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Discussion Starter #18 (Edited)
I left out the control wiring, we are using an Asco type transfer switch (which model is unknown at this point). So wire 194 and 23 will not have control of it, it has control of itself. And N1 and N2 become contact closure input like a commercial unit and transfer switch.

I would love to figure out some way to force the transfer switch back into the utility position and I may well end up doing that, but it would be even more custom than the contactor idea.

I just hate doing custom work inside a package like a transfer switch because everything has to be thought out so carefully to avoid unintended consequences. But I have done it before so maybe I will have to do it again. I just want to do it without introducing unreliable components into the mix.

A contactor, in a box, with a toggle switch, would satisfy these requirements but I need to find the right contactor. All I was really after was the right current ratings, i.e. something with a FLA of over 90.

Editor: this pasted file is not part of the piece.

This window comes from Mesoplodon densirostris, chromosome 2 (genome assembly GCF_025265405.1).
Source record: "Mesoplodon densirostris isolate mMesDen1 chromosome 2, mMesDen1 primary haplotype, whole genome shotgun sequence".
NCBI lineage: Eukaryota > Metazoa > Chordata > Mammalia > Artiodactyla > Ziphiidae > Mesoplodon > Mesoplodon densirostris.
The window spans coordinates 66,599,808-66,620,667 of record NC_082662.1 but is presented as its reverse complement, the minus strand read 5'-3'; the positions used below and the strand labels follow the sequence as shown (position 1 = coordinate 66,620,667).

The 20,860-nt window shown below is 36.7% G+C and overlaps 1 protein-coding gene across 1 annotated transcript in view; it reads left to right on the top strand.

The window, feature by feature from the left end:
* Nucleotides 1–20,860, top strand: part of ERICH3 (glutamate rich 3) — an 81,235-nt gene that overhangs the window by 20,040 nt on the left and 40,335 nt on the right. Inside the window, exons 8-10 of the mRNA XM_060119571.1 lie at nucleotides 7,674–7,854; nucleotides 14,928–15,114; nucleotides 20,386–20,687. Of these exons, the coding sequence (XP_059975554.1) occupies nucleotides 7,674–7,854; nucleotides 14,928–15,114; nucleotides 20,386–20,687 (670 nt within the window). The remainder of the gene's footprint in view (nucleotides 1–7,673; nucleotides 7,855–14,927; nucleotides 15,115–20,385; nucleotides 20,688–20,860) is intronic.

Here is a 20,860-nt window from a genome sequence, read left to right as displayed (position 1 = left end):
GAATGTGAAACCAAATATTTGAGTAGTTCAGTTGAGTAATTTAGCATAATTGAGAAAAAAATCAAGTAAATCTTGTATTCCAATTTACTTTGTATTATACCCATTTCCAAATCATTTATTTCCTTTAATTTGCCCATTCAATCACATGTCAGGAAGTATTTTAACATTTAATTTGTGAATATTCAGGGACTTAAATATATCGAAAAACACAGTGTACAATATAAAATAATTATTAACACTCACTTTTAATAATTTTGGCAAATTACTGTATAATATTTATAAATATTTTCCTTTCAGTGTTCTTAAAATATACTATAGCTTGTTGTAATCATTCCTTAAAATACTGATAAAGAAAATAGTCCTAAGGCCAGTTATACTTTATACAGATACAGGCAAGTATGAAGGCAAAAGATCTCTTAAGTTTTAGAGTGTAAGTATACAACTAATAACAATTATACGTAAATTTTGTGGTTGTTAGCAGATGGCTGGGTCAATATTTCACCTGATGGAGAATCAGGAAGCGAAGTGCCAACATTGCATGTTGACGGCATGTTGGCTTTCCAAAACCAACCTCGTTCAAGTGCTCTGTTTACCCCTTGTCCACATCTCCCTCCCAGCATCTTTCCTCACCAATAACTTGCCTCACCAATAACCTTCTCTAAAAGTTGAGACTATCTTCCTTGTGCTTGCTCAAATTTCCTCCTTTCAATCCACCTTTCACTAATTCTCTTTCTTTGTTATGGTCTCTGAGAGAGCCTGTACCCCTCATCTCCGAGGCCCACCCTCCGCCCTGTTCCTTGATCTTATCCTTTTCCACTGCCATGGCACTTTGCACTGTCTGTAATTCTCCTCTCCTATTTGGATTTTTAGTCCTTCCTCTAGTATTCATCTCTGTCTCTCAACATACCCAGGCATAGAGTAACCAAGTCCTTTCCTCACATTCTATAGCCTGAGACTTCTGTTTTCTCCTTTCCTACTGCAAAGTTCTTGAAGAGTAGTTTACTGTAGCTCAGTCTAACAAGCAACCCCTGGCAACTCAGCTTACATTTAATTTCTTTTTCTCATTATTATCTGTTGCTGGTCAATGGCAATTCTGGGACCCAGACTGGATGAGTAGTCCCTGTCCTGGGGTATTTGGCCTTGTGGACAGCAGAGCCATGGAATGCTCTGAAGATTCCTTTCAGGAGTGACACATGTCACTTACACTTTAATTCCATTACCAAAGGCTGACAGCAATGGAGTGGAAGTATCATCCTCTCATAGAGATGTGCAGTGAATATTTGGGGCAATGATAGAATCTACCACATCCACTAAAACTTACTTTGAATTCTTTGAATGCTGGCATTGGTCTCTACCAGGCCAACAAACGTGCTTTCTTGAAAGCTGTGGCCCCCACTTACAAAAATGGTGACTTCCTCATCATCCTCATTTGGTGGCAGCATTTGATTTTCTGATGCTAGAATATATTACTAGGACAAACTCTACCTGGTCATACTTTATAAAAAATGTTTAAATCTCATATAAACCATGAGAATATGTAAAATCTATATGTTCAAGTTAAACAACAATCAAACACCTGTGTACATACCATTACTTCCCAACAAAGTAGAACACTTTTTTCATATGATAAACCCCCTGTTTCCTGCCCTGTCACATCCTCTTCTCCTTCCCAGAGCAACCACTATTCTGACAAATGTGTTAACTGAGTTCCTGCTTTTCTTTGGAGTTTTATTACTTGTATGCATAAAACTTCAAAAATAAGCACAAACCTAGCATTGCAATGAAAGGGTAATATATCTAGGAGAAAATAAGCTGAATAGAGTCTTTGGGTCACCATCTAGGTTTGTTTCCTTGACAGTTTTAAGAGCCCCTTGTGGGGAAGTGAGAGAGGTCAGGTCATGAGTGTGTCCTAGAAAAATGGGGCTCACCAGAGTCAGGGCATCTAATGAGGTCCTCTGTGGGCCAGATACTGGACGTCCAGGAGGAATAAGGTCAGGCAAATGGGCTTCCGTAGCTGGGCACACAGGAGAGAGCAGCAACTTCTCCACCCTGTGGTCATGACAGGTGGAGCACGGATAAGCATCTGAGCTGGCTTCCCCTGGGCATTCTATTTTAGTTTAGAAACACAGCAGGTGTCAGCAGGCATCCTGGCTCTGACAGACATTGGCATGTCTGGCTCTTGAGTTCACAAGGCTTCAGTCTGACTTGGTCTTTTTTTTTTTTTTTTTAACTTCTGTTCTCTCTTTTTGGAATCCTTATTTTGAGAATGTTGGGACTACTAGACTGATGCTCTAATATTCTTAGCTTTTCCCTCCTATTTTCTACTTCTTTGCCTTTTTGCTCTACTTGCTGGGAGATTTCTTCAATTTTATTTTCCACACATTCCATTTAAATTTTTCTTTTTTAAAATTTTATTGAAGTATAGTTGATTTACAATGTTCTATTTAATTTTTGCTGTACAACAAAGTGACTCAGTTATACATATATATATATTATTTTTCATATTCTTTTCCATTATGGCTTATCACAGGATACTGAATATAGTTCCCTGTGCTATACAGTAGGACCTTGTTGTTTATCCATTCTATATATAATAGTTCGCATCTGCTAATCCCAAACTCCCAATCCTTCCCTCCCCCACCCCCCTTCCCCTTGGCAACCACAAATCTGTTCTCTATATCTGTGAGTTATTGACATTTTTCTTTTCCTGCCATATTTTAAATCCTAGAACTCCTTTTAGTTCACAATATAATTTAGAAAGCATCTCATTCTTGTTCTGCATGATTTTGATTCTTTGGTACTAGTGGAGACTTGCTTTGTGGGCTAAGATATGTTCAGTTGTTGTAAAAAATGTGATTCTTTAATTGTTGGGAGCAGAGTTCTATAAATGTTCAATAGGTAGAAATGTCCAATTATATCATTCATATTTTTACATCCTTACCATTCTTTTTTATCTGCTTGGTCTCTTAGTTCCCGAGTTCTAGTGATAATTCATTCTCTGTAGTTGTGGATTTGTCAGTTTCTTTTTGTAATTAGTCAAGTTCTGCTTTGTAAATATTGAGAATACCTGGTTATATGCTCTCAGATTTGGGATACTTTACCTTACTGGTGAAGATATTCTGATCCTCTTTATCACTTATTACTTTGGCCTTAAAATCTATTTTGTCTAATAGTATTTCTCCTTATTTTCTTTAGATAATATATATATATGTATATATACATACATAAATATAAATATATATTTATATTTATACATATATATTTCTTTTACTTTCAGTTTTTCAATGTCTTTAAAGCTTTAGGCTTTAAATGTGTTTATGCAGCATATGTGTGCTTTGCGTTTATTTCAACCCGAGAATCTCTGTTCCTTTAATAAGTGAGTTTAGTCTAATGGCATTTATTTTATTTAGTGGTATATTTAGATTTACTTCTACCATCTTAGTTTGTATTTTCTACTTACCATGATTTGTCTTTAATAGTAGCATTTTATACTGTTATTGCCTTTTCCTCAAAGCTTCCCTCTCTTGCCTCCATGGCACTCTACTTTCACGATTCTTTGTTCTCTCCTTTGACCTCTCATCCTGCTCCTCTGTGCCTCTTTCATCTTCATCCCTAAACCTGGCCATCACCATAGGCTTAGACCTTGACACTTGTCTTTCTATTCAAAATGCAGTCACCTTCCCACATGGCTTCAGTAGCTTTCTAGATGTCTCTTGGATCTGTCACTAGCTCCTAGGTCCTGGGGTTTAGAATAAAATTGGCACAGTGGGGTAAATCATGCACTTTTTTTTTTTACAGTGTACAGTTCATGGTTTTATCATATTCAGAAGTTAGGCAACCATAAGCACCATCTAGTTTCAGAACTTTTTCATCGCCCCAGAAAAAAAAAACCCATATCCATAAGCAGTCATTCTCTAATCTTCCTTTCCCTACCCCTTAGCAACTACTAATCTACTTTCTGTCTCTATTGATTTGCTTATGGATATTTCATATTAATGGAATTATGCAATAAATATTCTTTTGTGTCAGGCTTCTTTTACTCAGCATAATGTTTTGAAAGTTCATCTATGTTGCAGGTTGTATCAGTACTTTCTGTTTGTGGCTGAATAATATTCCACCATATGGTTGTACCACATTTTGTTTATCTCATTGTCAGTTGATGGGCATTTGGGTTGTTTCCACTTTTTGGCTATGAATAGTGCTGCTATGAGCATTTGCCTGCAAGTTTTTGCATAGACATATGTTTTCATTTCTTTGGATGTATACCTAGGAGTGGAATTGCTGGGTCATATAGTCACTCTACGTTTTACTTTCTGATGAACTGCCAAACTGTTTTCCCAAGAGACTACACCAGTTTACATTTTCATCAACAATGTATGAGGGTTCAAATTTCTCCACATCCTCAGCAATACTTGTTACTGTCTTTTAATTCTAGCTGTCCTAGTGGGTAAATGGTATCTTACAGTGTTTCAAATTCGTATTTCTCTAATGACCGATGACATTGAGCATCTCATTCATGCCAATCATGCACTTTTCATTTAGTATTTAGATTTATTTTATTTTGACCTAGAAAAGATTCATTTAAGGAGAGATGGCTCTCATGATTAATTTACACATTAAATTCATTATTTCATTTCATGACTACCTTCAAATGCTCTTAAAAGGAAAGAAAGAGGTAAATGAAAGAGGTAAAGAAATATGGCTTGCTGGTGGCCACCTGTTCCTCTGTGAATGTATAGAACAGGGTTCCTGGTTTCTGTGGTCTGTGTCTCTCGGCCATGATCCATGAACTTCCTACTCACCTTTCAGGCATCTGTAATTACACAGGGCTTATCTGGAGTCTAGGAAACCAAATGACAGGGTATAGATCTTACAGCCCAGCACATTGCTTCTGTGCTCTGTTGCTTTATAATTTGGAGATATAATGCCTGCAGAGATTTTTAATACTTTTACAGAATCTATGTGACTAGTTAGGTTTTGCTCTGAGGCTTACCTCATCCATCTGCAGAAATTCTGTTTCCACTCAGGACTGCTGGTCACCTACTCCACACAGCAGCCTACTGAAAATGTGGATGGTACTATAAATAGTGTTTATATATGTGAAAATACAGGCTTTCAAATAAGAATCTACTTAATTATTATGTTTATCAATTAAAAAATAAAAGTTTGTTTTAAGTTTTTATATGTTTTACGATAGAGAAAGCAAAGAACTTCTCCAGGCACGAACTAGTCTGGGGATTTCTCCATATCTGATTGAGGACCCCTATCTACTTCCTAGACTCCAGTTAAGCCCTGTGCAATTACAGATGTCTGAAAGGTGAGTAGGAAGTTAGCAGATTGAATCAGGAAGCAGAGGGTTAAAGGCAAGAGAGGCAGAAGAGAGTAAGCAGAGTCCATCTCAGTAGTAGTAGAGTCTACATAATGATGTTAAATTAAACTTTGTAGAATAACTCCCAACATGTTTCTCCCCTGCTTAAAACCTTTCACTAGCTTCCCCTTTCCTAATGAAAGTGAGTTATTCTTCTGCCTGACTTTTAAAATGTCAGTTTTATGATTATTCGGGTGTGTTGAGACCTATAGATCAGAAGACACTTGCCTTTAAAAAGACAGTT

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I'm thinking of a generac switch in my head since I was out troubleshooting a transfer yesterday. I fired you could tap 240 volt off of e1 and e2 to line side of switch and load side of switch one wire would go to utility coil and one to the limit switch. That would get it to switch but you would have to put a emergency stop in line of the start circuit so that after it did transfer and shut down it would restart and retransfer.

So customer would flip a 240 volt switch to throw transfer to utility then once we knew that was safe and disconnected to hit a e button to kill genny. Resetting e button and pushing start would start unit and it would auto transfer once running.
 

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Discussion Starter #20
That is basically what I would like to do but there is no provision for that in the genset controller, to start and stop on command. You can convert the genset to start and stop on a 2 wire contact closure input but once you do that your utility monitoring goes away and you can't use the Generac cheap transfer switch any more.

Maybe I could do the same thing with the Asco style switch but I don't have one in front of me to play with and not knowing how they are wired ahead of time, it is too risky to go and buy one and then see if it works for me or not.

Fortunately I have a job on Monday where there is a Thomson transfer switch of the same style so we will see how that one works internally.

Thanks for the ideas.